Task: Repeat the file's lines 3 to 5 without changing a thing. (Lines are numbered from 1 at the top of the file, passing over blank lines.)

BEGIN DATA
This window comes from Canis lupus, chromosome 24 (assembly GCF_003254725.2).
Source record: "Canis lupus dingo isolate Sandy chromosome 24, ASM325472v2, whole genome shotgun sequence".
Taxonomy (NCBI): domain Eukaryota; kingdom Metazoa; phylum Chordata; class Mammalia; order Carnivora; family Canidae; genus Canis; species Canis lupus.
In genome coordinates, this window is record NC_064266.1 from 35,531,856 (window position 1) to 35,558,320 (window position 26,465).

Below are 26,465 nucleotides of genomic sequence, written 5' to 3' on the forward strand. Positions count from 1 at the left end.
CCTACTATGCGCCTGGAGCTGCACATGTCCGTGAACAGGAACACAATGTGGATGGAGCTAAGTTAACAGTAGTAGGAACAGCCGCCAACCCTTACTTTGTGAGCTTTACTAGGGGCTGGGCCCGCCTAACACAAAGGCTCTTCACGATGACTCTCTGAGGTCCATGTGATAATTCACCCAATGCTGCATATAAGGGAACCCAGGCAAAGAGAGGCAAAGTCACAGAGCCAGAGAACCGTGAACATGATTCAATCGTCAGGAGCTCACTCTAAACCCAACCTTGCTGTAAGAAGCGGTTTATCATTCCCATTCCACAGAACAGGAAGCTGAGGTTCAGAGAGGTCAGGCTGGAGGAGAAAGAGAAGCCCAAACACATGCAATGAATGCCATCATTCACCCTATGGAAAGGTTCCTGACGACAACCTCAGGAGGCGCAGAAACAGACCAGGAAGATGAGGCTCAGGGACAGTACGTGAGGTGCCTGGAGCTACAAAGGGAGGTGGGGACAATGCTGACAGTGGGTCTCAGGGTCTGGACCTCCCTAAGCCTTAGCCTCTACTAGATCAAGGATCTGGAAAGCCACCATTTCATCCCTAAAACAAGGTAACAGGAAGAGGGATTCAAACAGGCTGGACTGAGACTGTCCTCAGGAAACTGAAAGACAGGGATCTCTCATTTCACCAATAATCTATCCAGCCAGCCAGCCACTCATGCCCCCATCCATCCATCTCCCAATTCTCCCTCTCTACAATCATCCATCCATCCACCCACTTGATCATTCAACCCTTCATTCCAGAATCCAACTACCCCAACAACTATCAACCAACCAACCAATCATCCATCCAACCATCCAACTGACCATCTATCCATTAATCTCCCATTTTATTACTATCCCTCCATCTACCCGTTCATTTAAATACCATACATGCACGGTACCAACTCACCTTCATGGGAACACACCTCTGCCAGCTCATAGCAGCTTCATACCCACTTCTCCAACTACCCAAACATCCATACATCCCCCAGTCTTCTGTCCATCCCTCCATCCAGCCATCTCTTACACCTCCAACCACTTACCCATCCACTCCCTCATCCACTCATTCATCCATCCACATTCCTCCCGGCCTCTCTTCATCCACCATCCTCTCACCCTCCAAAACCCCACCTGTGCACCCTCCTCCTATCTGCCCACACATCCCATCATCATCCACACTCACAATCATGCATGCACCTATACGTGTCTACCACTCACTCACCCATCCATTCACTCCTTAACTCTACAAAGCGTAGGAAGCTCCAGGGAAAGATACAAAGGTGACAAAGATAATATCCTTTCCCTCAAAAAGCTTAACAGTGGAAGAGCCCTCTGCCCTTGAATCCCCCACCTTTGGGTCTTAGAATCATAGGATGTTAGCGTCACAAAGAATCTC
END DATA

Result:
Taxonomy (NCBI): domain Eukaryota; kingdom Metazoa; phylum Chordata; class Mammalia; order Carnivora; family Canidae; genus Canis; species Canis lupus.
In genome coordinates, this window is record NC_064266.1 from 35,531,856 (window position 1) to 35,558,320 (window position 26,465).

Below are 26,465 nucleotides of genomic sequence, written 5' to 3' on the forward strand. Positions count from 1 at the left end.